For those who don’t want to get bogged down by shooting 42.4MP images, Sony gives users the option to reduce the image size to 18MP or 11MP. It should be noted though, that these image sizes only apply to the JPEG file format and there’s no option to select a smaller file size when shooting in the raw format, unlike some DSLRs. For those who shoot raw, the Alpha 7R II’s raw files typically weigh in between 43-44MB per image.

Rather than relying upon a contrast-detection system for focusing like the Alpha 7R, the Alpha 7R II introduces a fast-hybrid AF system that’s comprised of 399 phase-detection and 25 contrast-detection focus points. It’s superior to the Sony Alpha 7 II’s hybrid AF system and covers up to 45% of the image area. With this I expect to see a noticeable improvement in acquisition speed compared to the Alpha 7R, both with the attachment of full-frame E-mount lenses and other manufacturers’ lenses, which I’ll touch on shortly.


The original Sony Alpha 7R (left) positioned alongside the Sony Alpha 7R II (right) with Canon EF 16-35mm f/4 L IS USM lens attached via a Metabones adapter

Another feature that we could foresee making its way into the Alpha 7R II was the 5-axis, in-body image stabilisation system that made its debut in the Alpha 7 II. This advanced technology has the ability to not only compensate for the familiar pitch and yaw movements, but also corrects for movements of the camera vertically and sideways. The fifth axis corresponds to the rotational correction around the lens axis – crucial for shooting movies and ensuring high-resolution handheld images remain sharp. The benefit of having this new stabilisation system on the Alpha 7R II is to allow the use of shutter speeds 4.5 stops slower than would otherwise be possible. However, it also opens up the possibility of shooting stabilised images no matter what lens is mounted – be it a zoom with optical stabilisation built-in or a prime lens without.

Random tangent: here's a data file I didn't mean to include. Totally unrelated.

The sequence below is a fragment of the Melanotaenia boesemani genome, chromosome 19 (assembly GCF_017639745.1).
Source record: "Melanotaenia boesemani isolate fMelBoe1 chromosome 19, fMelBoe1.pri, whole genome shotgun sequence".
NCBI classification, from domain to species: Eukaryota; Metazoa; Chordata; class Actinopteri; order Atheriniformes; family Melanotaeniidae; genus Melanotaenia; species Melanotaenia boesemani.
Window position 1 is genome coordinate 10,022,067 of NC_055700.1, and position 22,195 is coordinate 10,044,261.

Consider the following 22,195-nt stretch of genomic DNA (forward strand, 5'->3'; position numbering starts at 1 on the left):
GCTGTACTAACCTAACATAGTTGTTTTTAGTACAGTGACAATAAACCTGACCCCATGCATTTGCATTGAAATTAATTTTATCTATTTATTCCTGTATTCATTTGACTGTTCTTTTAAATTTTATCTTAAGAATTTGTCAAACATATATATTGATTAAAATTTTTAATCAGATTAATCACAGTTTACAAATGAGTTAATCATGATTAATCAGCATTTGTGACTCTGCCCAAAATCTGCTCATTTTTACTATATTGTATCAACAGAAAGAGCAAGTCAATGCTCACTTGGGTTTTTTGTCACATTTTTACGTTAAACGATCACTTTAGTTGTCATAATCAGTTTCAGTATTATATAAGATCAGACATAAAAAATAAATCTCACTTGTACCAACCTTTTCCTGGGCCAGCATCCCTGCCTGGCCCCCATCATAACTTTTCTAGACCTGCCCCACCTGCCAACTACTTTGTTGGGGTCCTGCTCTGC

And the new features don’t end here. The Alpha 7R II introduces a reduced-vibration shutter that’s tested to 500,000 cycles and is designed to cut mechanical front and rear curtain vibration by up to 50% compared to the 7R. The electronic front curtain shutter is switched on from the main menu and a silent shooting mode is found just above it. Switching the latter on disengages the electronic front curtain shutter and engages the Alpha 7R II’s electronic shutter. Though this doesn’t provide users with the advantage of using any faster shutter speeds (operating up to 1/8,000sec like the mechanical shutter) it is completely silent and could be useful for those who like to shoot discreetly. Those who use the silent shooting mode will want to be wary of the rolling shutter phenomenon though, whereby fast moving subjects can appear skewed or distorted.


The rear of the camera is similar to the Alpha 7R but modifications are made to the mode dial and command dials

Elsewhere, there’s a 0.5in, 2.4-million-dot OLED EVF that improves upon the Alpha 7R by featuring a double-sided aspherical lens that delivers a higher 0.78x magnification. Below it you’ll find the same 3in, 1.23-million-dot display, which doesn’t feature touch functionality, but is the tilt-angle variety. Wi-Fi connectivity and NFC for instant pairing to compatible devices is supported, there’s an anti-dust mechanism that can be used to vibrate any dust particles adhering to the sensor and though there’s no built-in flash, the hotshoe accepts Sony flash units as well as third-party alternatives. Also supplied in the box of contents are two NP-FW50 batteries, which are good for around 300 shots each.

  1. 1. Sony Alpha 7R II Review: Introduction
  2. 2. Sony Alpha 7R II Review - Video Functionality